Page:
And, of course, if you charge a fair rent and don’t discount that rent, you don’t have to worry about the IRS using your lack of fair rent to destroy your rental arrangement.
No Ownership by the Relative
If your relative has any ownership interest in the rental property, the rental between you and the relative must be pursuant to a shared-equity financing agreement to qualify as rental property. Otherwise, the law looks at the co-owner rental, disallows the rental, and treats the property as your personal second home.
The shared-equity financing agreement is a special arrangement that comes from the tax law. It requires the owner-tenant to pay fair rental to the owner-landlord for the tenant’s use of the landlord’s part of the property. For example, the owner-tenant might own 40 percent and rent 60 percent of the house from the owner-landlord.
The shared-equity financing agreement has a variety of handy uses. It might be exactly the right alternative for you to help your children buy their first homes.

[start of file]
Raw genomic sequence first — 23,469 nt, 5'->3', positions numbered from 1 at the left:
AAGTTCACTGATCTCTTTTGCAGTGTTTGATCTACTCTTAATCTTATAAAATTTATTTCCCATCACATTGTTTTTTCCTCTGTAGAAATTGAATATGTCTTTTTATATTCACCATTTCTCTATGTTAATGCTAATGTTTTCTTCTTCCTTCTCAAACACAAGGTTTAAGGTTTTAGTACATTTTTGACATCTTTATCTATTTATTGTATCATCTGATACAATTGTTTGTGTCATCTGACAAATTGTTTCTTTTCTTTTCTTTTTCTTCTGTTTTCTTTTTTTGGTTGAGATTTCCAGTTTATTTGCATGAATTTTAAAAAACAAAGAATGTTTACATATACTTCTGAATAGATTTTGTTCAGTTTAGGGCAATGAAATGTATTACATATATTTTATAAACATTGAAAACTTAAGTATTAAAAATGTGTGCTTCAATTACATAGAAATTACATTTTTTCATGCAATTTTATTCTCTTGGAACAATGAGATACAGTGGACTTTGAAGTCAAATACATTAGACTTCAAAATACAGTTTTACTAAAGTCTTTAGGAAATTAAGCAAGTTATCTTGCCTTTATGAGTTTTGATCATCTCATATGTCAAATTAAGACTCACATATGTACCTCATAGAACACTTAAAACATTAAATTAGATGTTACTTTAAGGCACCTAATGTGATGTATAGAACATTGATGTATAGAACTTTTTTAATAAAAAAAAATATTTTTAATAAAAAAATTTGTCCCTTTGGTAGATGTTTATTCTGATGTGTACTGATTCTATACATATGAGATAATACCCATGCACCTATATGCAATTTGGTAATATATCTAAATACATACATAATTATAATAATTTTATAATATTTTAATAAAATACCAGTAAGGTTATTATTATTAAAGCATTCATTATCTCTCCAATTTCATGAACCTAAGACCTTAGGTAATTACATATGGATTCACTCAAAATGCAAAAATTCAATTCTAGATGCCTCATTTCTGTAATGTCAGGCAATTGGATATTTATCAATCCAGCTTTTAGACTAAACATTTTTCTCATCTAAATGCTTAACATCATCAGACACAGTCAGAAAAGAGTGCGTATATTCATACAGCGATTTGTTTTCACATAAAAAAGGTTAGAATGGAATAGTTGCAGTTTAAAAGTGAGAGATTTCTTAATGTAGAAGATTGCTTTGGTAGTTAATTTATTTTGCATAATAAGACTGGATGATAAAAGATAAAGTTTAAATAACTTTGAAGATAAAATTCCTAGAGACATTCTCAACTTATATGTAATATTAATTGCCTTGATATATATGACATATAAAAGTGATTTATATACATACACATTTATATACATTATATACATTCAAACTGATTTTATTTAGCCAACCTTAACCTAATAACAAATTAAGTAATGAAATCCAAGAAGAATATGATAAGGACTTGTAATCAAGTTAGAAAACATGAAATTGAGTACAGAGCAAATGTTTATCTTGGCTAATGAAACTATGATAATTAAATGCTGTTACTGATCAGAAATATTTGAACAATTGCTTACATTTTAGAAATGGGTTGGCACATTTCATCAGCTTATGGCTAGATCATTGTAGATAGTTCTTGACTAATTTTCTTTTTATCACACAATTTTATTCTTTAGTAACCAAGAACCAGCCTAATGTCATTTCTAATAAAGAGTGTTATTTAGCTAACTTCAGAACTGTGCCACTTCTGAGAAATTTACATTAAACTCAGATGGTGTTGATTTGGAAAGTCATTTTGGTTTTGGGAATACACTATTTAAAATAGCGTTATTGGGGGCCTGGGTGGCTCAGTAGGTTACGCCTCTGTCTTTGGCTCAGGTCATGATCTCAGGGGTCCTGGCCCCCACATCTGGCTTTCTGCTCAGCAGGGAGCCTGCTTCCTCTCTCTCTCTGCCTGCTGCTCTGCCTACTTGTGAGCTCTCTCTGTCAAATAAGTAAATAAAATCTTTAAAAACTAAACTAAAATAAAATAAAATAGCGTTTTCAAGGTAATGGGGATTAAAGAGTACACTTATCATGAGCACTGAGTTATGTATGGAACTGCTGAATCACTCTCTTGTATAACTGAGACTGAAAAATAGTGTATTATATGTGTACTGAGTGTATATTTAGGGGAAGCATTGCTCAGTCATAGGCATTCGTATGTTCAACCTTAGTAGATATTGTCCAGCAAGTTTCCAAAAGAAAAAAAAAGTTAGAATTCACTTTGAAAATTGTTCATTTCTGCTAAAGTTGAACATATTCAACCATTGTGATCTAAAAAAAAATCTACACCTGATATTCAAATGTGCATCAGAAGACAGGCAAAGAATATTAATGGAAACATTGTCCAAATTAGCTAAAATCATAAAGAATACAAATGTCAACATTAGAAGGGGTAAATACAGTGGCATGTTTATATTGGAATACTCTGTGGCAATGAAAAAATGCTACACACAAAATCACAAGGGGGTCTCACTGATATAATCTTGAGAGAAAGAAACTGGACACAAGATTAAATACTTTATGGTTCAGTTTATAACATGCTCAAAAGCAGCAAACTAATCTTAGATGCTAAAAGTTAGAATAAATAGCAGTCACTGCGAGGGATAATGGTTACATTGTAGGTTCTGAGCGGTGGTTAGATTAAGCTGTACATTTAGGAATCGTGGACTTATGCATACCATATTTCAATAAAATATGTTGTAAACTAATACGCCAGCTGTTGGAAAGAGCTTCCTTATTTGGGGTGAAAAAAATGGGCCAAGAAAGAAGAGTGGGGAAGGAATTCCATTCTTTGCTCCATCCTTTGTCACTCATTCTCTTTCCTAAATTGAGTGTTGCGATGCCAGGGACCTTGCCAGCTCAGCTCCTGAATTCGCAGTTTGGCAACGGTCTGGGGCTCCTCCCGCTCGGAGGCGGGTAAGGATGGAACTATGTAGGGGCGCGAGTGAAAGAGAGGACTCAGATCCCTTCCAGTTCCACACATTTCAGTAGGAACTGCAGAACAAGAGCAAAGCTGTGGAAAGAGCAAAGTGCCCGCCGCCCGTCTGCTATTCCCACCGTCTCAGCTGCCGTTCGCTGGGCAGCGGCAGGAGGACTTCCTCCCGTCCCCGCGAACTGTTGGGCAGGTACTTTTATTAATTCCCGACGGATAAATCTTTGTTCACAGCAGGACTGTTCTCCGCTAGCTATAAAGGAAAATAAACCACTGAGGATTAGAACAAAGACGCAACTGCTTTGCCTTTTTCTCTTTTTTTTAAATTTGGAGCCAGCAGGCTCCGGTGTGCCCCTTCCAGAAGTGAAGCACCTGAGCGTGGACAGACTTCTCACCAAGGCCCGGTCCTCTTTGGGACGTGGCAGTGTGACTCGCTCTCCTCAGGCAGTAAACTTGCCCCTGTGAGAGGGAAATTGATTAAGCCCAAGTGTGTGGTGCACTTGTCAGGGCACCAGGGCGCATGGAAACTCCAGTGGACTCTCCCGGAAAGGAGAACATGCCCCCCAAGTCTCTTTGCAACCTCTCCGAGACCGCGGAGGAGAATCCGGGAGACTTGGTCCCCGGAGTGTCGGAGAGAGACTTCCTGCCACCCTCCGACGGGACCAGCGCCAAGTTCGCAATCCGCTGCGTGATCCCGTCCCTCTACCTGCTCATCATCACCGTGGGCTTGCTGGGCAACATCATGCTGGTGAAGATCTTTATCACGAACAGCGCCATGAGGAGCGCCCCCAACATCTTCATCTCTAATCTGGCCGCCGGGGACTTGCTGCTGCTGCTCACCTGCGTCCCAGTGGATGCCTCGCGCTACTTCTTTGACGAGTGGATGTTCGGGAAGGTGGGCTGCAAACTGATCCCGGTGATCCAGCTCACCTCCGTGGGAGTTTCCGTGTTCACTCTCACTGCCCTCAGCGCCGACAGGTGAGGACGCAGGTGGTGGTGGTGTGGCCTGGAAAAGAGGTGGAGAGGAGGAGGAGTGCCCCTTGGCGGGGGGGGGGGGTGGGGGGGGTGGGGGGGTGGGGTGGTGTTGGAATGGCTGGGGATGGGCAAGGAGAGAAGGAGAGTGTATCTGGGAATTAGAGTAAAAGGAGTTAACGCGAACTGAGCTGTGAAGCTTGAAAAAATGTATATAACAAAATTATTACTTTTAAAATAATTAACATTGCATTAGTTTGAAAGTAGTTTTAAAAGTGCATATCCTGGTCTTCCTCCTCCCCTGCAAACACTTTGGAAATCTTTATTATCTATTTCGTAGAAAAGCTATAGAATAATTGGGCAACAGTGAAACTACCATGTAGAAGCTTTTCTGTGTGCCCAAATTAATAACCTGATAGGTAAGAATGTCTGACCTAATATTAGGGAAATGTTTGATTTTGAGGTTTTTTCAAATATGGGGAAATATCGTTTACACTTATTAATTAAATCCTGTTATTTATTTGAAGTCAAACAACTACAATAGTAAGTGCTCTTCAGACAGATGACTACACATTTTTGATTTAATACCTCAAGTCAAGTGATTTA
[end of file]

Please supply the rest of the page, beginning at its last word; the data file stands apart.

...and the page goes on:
For more on shared equity, see Tax Code’s Officially Designed “Rent-to-Own Your Home” Program for Investors and Renters.
Beware of Part-Year Rentals
Question. Let’s say you are charging a fair rent. What mistake can you make that will turn your rental property into a triple-whammy second home?
Answer. Rent to a relative who does not use the rental property as a principal residence.
That’s what happened to Cedric Kotowicz when he rented his Florida condominium to his parents for a fair rent. Unfortunately, his parents rented for three-plus years but used the condominium for only three and a half months each year.
The court noted that the parents had their principal residence in Illinois, where they owned a home, spent most of their time, and registered and voted in the presidential election, and which issued their driver’s licenses.
Because his parents did not use the condominium as their principal residence, Mr. Kotowicz lost his rental property status and incurred the wrath of the triple whammy. He suffered just as Mr. Jackson suffered.